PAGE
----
Hagel Announces New Plan on Military Sexual Assaults

By Debbie Gregory.

Sexual assaults have risen over 35 percent in the last two years, according to a Department of Defense report. The annual report states that an estimated 26,000 sexual assaults in the military in 2012 were unreported. In 2012, only 3,374 were actually reported.

The report came just days after the arrest and removal of Lt. Col. Jeffrey Krusinski, the chief of the Air Force’s sexual assault prevention program.  Krusinski allegedly sexually assaulted a woman in Arlington, VA.

Sexual assault within the military has been the subject of scandals, studies and congressional hearings. Of the victims who reported their assault, 62 percent said that they suffered personal and professional persecution because they spoke up.  According to a DOD survey, two-thirds of female victims do not report their assaults for fear of reprisals. Reprisal against the victim is the opposite of justice – the opposite of what should happen when a crime is reported. Many victims have two little faith in the military’s justice system to come forward. The survey backs up the retribution thesis for at least some of the non-reporting.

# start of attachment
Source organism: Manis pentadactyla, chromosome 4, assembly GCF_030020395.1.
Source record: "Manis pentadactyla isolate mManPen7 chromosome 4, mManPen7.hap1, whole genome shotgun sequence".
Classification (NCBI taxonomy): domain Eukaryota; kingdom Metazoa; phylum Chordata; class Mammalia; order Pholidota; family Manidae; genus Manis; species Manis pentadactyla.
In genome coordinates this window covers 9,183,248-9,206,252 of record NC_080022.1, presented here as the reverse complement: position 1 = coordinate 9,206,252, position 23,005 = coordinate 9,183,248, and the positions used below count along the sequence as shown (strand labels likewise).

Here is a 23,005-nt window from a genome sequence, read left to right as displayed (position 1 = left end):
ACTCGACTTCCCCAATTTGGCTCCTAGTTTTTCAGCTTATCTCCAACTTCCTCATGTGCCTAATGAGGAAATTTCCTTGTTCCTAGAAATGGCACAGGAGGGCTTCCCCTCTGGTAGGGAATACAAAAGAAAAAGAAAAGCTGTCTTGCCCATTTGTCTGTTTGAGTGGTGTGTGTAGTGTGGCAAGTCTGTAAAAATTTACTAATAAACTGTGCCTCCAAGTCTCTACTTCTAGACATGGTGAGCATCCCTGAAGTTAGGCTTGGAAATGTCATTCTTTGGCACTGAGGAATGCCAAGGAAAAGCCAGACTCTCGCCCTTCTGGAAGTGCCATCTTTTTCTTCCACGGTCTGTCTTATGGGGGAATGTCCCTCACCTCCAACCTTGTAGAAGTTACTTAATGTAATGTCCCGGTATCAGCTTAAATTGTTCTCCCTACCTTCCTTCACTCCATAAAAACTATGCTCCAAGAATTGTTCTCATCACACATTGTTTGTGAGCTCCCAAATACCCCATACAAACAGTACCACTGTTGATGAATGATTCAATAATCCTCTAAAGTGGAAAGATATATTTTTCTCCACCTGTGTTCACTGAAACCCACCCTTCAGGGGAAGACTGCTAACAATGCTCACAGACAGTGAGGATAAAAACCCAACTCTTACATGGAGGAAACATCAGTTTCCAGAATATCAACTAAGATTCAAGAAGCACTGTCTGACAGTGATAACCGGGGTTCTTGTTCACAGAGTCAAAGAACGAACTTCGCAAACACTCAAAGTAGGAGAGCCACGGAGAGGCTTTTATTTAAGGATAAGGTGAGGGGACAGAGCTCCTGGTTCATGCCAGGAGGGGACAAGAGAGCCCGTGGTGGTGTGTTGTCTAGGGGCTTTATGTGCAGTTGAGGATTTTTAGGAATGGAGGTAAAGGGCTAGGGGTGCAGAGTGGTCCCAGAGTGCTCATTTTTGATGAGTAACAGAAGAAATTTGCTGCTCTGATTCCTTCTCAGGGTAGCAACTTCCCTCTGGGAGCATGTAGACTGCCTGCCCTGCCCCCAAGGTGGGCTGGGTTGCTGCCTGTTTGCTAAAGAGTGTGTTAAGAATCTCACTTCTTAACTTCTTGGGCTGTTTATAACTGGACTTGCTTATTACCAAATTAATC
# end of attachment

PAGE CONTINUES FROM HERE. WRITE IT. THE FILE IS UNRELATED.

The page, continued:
Secretary of Defense Chuck Hagel announced new plans to combat sexual assault within the DOD report on Tuesday. Secretary Hagel believes strongly that changes must be made within the command structure. He feels that taking the ultimate authority from the military would weaken the system.

The Air Force officer responsible for, of all things, sexual-assault prevention, was arrested and charged with sexual battery. In the past year, two Air Force generals, against the recommendations of their legal advisers, overruled military jury findings and granted clemency to convicted sex offenders.

So what should be done? Secretary Chuck Hagel suggested stripping commanders of their clemency powers. Secretary Hagel has promised to conduct a review of officer accountability.

A bill in the House of Representatives sponsored by Jackie Speier of California would address sexual assault in the military more realistically, by creating an autonomous unit within the Department of Defense. This unit would handle accusations independent of the military chain of command.

Military sexual assaults are appalling. Ending sexual violence against women and men in the military must start now!